8. such a great reminder of how God remembers. I love the original definitions and oh how I love Psalm 42 and the encouragement it offers when life is hard and we feel forgotten. Thank you for these words!

  9. Such great comfort, thank you. “Remember” always does strike me as odd coming from God, and this makes sense and shows His tremendous care. Praise God He is attentive to us, we can trust Him not to overlook us!

  10. Barbara,
    What reassurance it brings to know that God “remembers” us – He will fulfill His promise to us. I take comfort in this right now, during these turbulent times, that God has not forgotten us and will be true to His purpose to save His bride, the church. Thank you for much needed encouragement.
    Bev xx

  11. My church chose Genesis as our Sunday School material this year. Isn’t it a wonderful, foundational book. I have enjoyed teaching it. I love how you not only provided scripture references for God remembering His people but you also shared God’s people remembering His works. I think that is the key. So many are overwhelmed and distressed now during our pandemic and political unrest. It’s easy to feel God has forsaken us. If we would take a trip down memory lane to recall the ways He has showed up for us we too will find ourselves offering up a yet praise. Thank you for this awesome reminder.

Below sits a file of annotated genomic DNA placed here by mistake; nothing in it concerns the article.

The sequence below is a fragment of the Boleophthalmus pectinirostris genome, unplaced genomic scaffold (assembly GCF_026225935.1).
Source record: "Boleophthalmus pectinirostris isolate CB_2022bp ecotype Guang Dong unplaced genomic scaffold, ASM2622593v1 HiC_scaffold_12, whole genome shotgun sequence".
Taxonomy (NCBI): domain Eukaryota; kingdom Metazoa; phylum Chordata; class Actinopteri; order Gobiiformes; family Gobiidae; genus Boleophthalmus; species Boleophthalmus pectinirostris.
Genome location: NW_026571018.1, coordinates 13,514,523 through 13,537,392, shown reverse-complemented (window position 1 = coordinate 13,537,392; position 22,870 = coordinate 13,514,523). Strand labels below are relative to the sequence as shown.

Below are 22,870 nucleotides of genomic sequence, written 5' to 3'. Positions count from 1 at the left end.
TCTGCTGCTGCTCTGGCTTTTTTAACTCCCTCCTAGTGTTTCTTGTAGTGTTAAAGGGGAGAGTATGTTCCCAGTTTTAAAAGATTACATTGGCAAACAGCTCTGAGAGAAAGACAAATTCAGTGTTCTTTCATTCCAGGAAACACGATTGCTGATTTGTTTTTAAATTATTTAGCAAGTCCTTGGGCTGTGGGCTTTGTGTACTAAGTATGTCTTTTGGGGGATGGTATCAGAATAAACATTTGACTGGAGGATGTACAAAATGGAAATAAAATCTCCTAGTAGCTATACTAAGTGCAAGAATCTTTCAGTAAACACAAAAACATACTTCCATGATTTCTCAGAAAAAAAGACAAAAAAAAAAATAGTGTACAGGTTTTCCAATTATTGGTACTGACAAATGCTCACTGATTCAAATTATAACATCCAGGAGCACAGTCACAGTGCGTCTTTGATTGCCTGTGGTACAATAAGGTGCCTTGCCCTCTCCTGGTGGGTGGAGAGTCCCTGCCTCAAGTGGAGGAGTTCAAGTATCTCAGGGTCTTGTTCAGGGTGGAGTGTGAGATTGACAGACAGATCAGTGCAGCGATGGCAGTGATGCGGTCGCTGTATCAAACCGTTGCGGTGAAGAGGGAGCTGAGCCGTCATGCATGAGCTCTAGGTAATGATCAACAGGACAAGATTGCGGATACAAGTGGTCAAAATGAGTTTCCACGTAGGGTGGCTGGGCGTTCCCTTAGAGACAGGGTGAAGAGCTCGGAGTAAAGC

• It’s a great book, isn’t it? Whenever I start Genesis, I think of the same stories I am already familiar with. But God always shows me something new or reminds me of something I had forgotten or just needed a renewed emphasis on.

      I’m praying He will use the events of this year to turn hearts to Himself.

  12. Thank you for this beautiful word study! I loved this especially: “Rather, when He “remembers” a promise, He’s saying, “Now is the time!” Amen, may I trust Him more for His perfect timing. I pray that your initial ablation will hold fast, and you continue to feel better. I had an ablation this summer for a faulty Occipital Nerve, and I am waiting for mine to take hold also. (Or to let go, whichever is more accurate!) Blessings to you.

  13. He remembers. Thank you for delving into this phrase for us, Barbara. He acts. He cares. He pays attention. He fulfills his promises. ❤️ He loves us.

  14. Pingback: End-of-September Reflections | Stray Thoughts

  15. Pingback: #131 Senior Salon • Esme Salon